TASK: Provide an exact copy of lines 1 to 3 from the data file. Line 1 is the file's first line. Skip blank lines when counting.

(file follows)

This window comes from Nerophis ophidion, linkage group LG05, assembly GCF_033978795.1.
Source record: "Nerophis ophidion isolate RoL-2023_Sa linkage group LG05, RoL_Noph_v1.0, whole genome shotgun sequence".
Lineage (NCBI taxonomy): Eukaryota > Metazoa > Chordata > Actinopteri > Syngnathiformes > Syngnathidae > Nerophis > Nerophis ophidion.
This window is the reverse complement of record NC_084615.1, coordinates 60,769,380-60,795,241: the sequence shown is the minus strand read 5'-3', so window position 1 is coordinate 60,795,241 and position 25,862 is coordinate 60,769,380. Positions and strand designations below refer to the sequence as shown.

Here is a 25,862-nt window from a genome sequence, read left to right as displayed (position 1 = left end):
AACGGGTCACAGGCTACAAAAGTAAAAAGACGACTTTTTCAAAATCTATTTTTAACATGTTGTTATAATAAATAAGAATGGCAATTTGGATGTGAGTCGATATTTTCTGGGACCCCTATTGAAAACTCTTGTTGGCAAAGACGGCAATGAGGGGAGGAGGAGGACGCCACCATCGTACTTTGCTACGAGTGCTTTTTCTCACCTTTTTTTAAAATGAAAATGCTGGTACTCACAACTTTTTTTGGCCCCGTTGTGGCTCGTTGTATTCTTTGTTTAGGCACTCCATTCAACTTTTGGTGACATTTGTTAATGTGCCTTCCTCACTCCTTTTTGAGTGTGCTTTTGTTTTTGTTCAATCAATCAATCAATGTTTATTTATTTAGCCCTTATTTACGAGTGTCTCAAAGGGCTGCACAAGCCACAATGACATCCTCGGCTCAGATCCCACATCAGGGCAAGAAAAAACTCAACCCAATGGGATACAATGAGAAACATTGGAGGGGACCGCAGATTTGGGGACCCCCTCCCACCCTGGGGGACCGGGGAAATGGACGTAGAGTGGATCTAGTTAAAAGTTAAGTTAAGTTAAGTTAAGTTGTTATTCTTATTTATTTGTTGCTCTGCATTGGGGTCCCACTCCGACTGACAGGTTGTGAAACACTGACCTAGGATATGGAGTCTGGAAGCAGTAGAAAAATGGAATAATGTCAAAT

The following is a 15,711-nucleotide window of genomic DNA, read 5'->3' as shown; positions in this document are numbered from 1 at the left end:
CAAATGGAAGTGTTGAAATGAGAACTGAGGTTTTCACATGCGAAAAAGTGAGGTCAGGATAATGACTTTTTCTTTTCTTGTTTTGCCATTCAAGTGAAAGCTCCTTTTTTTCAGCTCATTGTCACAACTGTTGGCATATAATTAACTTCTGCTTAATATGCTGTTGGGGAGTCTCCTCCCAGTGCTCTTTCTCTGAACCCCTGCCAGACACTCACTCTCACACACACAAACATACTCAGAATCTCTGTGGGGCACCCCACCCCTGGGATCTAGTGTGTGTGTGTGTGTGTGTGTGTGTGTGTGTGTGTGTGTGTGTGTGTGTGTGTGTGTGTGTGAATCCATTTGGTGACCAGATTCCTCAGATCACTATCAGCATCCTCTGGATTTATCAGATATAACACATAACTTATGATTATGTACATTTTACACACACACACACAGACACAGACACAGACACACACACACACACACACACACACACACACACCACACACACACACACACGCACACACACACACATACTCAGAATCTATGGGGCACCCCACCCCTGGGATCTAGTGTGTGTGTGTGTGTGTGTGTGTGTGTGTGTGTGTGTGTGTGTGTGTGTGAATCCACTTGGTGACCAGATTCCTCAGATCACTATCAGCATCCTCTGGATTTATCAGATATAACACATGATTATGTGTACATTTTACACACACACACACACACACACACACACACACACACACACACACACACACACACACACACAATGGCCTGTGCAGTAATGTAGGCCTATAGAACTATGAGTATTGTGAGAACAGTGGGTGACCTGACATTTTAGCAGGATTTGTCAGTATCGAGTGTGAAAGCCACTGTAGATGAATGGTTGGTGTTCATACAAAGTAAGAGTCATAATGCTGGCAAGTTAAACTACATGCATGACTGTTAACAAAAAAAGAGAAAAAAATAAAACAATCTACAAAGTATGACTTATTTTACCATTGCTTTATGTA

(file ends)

This window comes from Nerophis ophidion, linkage group LG05, assembly GCF_033978795.1.
Source record: "Nerophis ophidion isolate RoL-2023_Sa linkage group LG05, RoL_Noph_v1.0, whole genome shotgun sequence".
Lineage (NCBI taxonomy): Eukaryota > Metazoa > Chordata > Actinopteri > Syngnathiformes > Syngnathidae > Nerophis > Nerophis ophidion.